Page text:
Swain said that as PEPUDA is the principal piece of legislation in South Africa, proposed amendments require special scrutiny, because once implemented all other legislation is reviewed to conform with it. “And that’s very serious because it literally is a fundamental reset of the whole legislative framework of South Africa.”
He said that In recent years religious freedoms had been lost when the religious community — and the church in particular — failed to speak up, such as in the case of the Civil Union Amendment Bill whereby state marriage officers have been compelled to solemnise all marriages irrespective of their faith convictions.
On the other hand religious freedoms had been protected when the religious community made their voice heard — such as with the Hate Speech bill when nearly 76 000 public submissions were made resulting in a religious exemption clause being added to the bill.
“We firmly support the promotion of equality and the prevention of unfair discrimination but not to the extent that it eliminates religious freedom rights in the process,” said Swain.
He said that no matter what good intentions the drafters of the bill may have had, if the bill became law in its present form it would mean the death-knell of religious freedom in the country.
“Given the extensive legal protection already provided by PEPUDA – as well as other labour law legislation and the common law protections such as crimen injuria – FOR SA cannot understand the need for haste to push through a law which will fundamentally rewrite South Africa’s legal system and drastically infringe upon other rights, including the right to religious freedom”, he said. “Our sincere expectation is that the Department will listen to the clear message they have received and acknowledge that what they have proposed has been soundly rejected by the vast majority of the submissions they have received.”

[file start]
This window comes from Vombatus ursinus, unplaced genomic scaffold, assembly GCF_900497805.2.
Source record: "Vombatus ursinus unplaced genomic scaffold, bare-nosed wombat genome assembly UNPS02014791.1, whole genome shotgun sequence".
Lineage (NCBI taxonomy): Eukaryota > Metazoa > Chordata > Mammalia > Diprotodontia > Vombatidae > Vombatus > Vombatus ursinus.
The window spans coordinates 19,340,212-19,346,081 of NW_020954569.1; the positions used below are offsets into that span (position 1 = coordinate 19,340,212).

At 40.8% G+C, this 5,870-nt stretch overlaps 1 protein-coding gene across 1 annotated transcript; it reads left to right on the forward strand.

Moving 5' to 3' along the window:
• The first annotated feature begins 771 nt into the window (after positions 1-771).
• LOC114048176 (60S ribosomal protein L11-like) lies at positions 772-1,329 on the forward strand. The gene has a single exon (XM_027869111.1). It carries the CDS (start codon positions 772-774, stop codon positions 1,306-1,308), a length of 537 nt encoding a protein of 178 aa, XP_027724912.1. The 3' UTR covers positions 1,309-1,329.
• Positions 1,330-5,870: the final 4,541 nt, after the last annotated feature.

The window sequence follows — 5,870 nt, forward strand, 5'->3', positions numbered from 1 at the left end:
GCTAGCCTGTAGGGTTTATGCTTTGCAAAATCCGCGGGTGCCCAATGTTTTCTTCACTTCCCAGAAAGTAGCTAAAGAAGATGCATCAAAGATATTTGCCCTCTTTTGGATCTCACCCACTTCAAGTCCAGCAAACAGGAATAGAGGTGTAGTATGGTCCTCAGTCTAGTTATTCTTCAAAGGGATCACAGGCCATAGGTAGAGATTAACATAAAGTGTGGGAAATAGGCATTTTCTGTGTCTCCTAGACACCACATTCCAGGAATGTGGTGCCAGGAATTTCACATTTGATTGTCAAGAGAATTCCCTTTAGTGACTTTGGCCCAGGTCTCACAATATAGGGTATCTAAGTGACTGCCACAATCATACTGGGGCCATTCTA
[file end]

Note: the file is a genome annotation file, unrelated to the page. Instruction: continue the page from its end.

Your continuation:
Tuesday was also the final day for comment on the draft Marriage Policy for South Africa published by the Department of Home Affairs. FOR SA has also been calling on the religious community to comment on this policy which will potentially force religious marriage officers (of whatever faith) to solemnise marriages which are contrary to their, and/or their organisation’s, religious convictions and beliefs.
Commenting on the need to be proactive about ongoing threats to religious freedoms, Swain said: “We have rights that have been very hard won. We don’t live in a democracy the way we do, enjoying the freedoms that we do, simply by happenstance. This is the culmination of literally centuries of blood sweat and tears. and if we don’t look after our rights — if we don’t stand upon our rights — then we will very quickly lose them.”
He said we should note that it was not only our rights and the rights of our church or business that are at stake but it was also those of the next generation. “Whatever we do or don’t do now, our children are going to be living with the effect of this.”
He said the most important thing for people of faith to do is “always, at the very earliest stage, to make sure that you send a very loud and clear message” about your religious freedom concerns. “Rather fight a battle a hundred miles from the city wall than when the enemy is at the gates.”